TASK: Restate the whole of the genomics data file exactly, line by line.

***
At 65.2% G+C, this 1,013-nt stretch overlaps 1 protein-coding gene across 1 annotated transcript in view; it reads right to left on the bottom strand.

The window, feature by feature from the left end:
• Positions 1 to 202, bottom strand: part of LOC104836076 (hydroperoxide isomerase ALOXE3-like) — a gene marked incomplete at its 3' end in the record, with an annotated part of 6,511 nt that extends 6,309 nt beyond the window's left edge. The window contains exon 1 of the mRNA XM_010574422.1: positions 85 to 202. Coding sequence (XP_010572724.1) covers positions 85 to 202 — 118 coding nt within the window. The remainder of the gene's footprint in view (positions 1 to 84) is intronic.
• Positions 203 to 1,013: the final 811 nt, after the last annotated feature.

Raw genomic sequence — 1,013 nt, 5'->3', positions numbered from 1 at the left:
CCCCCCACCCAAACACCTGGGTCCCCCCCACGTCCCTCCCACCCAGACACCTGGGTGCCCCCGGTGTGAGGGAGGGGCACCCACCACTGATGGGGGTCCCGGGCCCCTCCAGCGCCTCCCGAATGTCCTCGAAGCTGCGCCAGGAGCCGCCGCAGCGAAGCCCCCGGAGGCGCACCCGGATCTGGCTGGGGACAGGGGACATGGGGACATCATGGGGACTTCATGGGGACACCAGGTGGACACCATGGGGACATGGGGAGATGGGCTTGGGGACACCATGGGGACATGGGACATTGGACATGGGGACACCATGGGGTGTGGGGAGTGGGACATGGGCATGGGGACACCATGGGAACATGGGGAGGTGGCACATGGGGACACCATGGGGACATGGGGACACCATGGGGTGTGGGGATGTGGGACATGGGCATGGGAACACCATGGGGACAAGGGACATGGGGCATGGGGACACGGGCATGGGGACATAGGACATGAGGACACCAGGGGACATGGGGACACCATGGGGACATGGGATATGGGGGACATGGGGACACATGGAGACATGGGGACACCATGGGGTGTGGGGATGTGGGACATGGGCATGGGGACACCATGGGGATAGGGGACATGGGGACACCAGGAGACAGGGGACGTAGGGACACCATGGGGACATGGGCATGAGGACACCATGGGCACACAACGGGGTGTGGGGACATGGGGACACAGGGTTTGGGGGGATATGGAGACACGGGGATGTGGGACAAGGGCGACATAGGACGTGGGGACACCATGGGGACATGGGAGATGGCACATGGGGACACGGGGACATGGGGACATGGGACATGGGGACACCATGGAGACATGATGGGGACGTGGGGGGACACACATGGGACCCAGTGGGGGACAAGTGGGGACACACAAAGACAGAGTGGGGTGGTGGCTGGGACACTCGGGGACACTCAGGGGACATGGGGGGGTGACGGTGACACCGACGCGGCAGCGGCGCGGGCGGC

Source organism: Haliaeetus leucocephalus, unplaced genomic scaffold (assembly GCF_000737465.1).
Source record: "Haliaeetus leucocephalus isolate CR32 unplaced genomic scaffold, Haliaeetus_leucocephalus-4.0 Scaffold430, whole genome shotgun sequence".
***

At 65.2% G+C, this 1,013-nt stretch overlaps 1 protein-coding gene across 1 annotated transcript in view; it reads right to left on the bottom strand.

The window, feature by feature from the left end:
• Positions 1 to 202, bottom strand: part of LOC104836076 (hydroperoxide isomerase ALOXE3-like) — a gene marked incomplete at its 3' end in the record, with an annotated part of 6,511 nt that extends 6,309 nt beyond the window's left edge. The window contains exon 1 of the mRNA XM_010574422.1: positions 85 to 202. Coding sequence (XP_010572724.1) covers positions 85 to 202 — 118 coding nt within the window. The remainder of the gene's footprint in view (positions 1 to 84) is intronic.
• Positions 203 to 1,013: the final 811 nt, after the last annotated feature.

Raw genomic sequence — 1,013 nt, 5'->3', positions numbered from 1 at the left:
CCCCCCACCCAAACACCTGGGTCCCCCCCACGTCCCTCCCACCCAGACACCTGGGTGCCCCCGGTGTGAGGGAGGGGCACCCACCACTGATGGGGGTCCCGGGCCCCTCCAGCGCCTCCCGAATGTCCTCGAAGCTGCGCCAGGAGCCGCCGCAGCGAAGCCCCCGGAGGCGCACCCGGATCTGGCTGGGGACAGGGGACATGGGGACATCATGGGGACTTCATGGGGACACCAGGTGGACACCATGGGGACATGGGGAGATGGGCTTGGGGACACCATGGGGACATGGGACATTGGACATGGGGACACCATGGGGTGTGGGGAGTGGGACATGGGCATGGGGACACCATGGGAACATGGGGAGGTGGCACATGGGGACACCATGGGGACATGGGGACACCATGGGGTGTGGGGATGTGGGACATGGGCATGGGAACACCATGGGGACAAGGGACATGGGGCATGGGGACACGGGCATGGGGACATAGGACATGAGGACACCAGGGGACATGGGGACACCATGGGGACATGGGATATGGGGGACATGGGGACACATGGAGACATGGGGACACCATGGGGTGTGGGGATGTGGGACATGGGCATGGGGACACCATGGGGATAGGGGACATGGGGACACCAGGAGACAGGGGACGTAGGGACACCATGGGGACATGGGCATGAGGACACCATGGGCACACAACGGGGTGTGGGGACATGGGGACACAGGGTTTGGGGGGATATGGAGACACGGGGATGTGGGACAAGGGCGACATAGGACGTGGGGACACCATGGGGACATGGGAGATGGCACATGGGGACACGGGGACATGGGGACATGGGACATGGGGACACCATGGAGACATGATGGGGACGTGGGGGGACACACATGGGACCCAGTGGGGGACAAGTGGGGACACACAAAGACAGAGTGGGGTGGTGGCTGGGACACTCGGGGACACTCAGGGGACATGGGGGGGTGACGGTGACACCGACGCGGCAGCGGCGCGGGCGGC

Source organism: Haliaeetus leucocephalus, unplaced genomic scaffold (assembly GCF_000737465.1).
Source record: "Haliaeetus leucocephalus isolate CR32 unplaced genomic scaffold, Haliaeetus_leucocephalus-4.0 Scaffold430, whole genome shotgun sequence".